Science Technology and Innovation Policies for Sustainable Development Goals
The international EU-SPRI conference, one of the most important venues in Europe for gathering STI experts from all over the world, took place from 5-7 June in Rome. The 2019 conference focused on actors, instruments, practices, and policies for research and innovation to pursuing sustainable development goals using the problem-solving approach.
The Conference also discussed the problem of measurements related to missions and the existing gap between missions and social challenges, policy objectives, policy instruments, and research projects, including the understanding of issues such as the role of traditional and new actors involved, regulations, public funding and public procurement towards reaching specific goals.
Among the many highly interesting contributions were presentations from S4D4C partners Tim Flink (DZHW), Charlotte Rungius (DZHW), Ewert Aukes (University of Twente), Stefan Kuhlmann (University of Twente) and Gonzalo Ordóñez-Matamoros (University of Twente) for a session on the first day of the conference under the title
“SCIENCE POLICY, ADVICE AND INTERNATIONAL RELATIONS: BLURRY BOUNDARIES IN THE WAKE OF GRAND CHALLENGES”
Science diplomacy could benefit from a more systematic approach as to the division of tasks and responsibilities among actors in the policy network. This includes a common or at least known view on the meaning of concepts and the positions of actors. This is what the presentation by Ewert Aukes and his co-authors Gonzalo Ordóñez-Matamoros and Stefan Kuhlmann tried to argue. It starts from the idea that uncertainty of policy measures is the status quo in a complex, globalizing world. This necessitates approaches to policy making that are iterative, reflective and tentative to cope with fast-changing environments, actors and positions. Based on recent empirical work and experience from former research projects, the authors propose a threefold model of modes that enable a science diplomacy that may lead to mutually beneficial governance relations. The three modes entail modes for reflection, modes for identifying topics and levels, and modes for scoping/developing knowledge. For all of these, suggestions are to be developed as to how to implement them.
In his critical discourse analysis, Tim Flink discussed the conceptual fluidity of the concept of Science Diplomacy. He identifies a language game around the meaning of the concept, which makes science diplomacy a political playing field, in which actors can strategically inscribe meaning to the concept. Processes of ambiguation and disambiguation represent the tensions occurring in the science diplomacy policy arena.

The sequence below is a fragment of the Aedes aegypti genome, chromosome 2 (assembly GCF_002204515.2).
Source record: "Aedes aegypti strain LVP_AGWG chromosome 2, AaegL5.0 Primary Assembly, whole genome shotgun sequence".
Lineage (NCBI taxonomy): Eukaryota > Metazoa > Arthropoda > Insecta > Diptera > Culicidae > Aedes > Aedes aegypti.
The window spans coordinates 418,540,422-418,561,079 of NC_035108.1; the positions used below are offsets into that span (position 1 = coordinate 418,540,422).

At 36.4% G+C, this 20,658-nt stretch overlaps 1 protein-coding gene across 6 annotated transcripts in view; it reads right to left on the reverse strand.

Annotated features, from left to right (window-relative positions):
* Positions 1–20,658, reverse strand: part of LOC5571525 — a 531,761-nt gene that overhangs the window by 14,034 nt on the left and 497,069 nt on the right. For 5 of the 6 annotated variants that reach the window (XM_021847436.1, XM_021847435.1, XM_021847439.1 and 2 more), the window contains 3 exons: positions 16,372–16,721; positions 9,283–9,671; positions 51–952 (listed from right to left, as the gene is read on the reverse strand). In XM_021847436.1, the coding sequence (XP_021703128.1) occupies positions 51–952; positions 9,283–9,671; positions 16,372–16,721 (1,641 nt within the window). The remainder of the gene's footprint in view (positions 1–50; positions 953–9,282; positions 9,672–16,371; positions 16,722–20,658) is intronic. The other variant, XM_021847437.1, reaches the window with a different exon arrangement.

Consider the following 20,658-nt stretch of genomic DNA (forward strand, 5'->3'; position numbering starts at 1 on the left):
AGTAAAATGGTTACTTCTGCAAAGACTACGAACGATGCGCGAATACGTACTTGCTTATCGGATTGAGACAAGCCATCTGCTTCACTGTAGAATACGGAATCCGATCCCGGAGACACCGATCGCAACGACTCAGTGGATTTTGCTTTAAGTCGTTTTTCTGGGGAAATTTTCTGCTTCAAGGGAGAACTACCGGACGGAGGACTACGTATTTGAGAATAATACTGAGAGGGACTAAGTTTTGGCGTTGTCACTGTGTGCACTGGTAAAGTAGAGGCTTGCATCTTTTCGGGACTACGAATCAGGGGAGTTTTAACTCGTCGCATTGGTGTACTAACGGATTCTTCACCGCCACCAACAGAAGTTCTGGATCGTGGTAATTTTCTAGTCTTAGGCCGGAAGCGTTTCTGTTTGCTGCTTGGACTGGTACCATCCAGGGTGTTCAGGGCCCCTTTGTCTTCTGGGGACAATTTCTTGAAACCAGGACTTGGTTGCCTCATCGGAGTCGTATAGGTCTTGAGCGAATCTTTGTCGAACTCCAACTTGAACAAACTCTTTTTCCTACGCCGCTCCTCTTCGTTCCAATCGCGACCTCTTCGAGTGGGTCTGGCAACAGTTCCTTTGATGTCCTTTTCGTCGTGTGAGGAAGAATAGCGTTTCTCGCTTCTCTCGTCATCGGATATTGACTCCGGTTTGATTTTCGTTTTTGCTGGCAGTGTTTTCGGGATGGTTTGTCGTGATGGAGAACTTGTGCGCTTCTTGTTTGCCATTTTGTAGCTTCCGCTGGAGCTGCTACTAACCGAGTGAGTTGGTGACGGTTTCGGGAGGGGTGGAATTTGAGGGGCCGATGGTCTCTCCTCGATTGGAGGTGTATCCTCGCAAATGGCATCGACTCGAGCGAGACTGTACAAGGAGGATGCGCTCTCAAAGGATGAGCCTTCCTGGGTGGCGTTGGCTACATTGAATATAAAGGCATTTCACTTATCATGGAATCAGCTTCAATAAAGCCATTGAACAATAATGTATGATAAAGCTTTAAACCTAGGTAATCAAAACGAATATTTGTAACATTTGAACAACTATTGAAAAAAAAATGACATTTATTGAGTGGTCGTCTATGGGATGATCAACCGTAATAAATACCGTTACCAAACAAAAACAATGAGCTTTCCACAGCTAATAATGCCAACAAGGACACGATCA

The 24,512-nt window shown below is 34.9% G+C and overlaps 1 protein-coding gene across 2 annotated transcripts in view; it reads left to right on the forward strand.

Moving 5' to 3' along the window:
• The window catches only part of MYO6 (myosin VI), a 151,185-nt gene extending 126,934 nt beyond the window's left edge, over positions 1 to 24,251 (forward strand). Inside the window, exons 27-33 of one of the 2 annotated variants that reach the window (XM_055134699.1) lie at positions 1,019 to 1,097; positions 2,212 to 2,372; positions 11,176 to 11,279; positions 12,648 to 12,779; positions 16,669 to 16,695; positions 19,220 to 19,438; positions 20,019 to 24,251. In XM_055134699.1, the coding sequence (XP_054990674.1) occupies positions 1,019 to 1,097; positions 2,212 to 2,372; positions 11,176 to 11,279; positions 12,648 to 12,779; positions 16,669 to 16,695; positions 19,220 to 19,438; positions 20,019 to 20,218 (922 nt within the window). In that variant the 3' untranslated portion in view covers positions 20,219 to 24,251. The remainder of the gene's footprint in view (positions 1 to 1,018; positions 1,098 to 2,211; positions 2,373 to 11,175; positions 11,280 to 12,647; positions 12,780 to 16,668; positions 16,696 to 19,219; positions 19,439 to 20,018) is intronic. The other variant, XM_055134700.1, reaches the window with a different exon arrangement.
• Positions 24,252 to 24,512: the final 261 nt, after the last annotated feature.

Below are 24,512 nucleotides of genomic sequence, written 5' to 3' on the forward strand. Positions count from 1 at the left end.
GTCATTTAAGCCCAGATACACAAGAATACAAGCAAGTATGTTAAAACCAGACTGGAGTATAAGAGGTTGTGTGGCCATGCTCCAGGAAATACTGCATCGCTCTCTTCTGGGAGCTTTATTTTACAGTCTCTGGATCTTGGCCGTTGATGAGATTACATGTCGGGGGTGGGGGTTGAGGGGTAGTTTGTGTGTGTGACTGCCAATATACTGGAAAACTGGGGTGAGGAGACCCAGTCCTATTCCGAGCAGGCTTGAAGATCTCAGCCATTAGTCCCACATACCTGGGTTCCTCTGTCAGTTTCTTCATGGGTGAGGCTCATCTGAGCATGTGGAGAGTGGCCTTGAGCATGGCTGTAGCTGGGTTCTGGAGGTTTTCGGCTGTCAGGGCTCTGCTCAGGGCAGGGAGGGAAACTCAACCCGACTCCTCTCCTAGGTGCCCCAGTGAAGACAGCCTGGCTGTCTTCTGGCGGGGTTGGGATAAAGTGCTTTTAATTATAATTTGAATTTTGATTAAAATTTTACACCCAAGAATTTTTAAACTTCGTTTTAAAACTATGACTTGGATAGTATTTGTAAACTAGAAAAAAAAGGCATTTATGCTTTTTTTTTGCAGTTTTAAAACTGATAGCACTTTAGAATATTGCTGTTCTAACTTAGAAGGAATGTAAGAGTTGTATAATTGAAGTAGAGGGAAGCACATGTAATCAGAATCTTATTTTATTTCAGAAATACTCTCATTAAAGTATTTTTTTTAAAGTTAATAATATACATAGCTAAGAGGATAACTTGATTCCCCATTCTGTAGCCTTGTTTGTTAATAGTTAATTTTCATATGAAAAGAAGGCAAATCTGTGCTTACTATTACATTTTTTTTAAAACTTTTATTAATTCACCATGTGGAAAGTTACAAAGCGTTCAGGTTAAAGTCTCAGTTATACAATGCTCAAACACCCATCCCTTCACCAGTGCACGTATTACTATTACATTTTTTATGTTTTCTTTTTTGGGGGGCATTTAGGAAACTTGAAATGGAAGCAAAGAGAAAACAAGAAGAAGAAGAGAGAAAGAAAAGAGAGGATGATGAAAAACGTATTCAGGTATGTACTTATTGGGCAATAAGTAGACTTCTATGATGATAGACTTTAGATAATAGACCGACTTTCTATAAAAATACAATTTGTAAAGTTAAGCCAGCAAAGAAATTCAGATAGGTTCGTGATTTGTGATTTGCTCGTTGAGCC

Using a critical discourse analysis, Flink showed how the concept of science diplomacy has proliferated over the last ten years and what its underlying interpretative schemas on science and politics are. The findings illustrated actors’ strategic attempts to create an atmosphere of exigency and a call for engagement, to create an atmosphere in which science should be seen as socially relevant for no less than the world’s fate, and thereby to pretend ‘scientificness’ through pseudo-scientific journals, titles and best-practice examples that serve an alleged evidence or create historical weight. Flink’s presentation ends with a warning: that the discourse of science diplomacy is about to trail off in indefiniteness ironically despite practitioners’ attempts to define the means and ends of science diplomacy. It also overstretches expectations that science could be instrumentalised for international political purposes, not least because it blanks out the many facetted and sometimes problematic social dimensions of science.
In her presentation for the same session, María Piedad Villaveces Niño (from the Colombian Association for the Advancement of Science) juxtaposed traditional forms of international science (policy) cooperation with the seemingly new approach of science diplomacy. Villaveces used a typology to discuss whether the two differentiated in terms of e.g. institutional actors, the role of public policymakers, scope, function, challenges and legal instruments. She called upon the audience to embrace science diplomacy decidedly as a normative concept that energises individuals to become passionate advocates of the role academia can play in international affairs.
Charlotte Rungius being also concerned with a more systematic approach and common understanding of the concept of science diplomacy departed from questioning the current interpretations of the term and the intentions that may be connected to it. In her contribution to the discussion she raised the hypothesis that science diplomacy reaps its fascination from what she identified as “interface symbolism”: Science diplomacy evolves mainly around the idea of first imagining science and diplomacy as distinctly separate communities and afterwards linking these separate communities. While this conceptual and highly abstract promise might account for some of the fascination that often comes with the science diplomacy talk, it also entails the risk of conceptual vagueness, hubris and over-simplification that hamper consistent strategies of application. In sum, Rungius set out to explore the analytical scope between a merely deconstructive position towards the concept and acknowledging the urge to act on a global scale with the means of science and diplomacy that is implied in the concept of science diplomacy.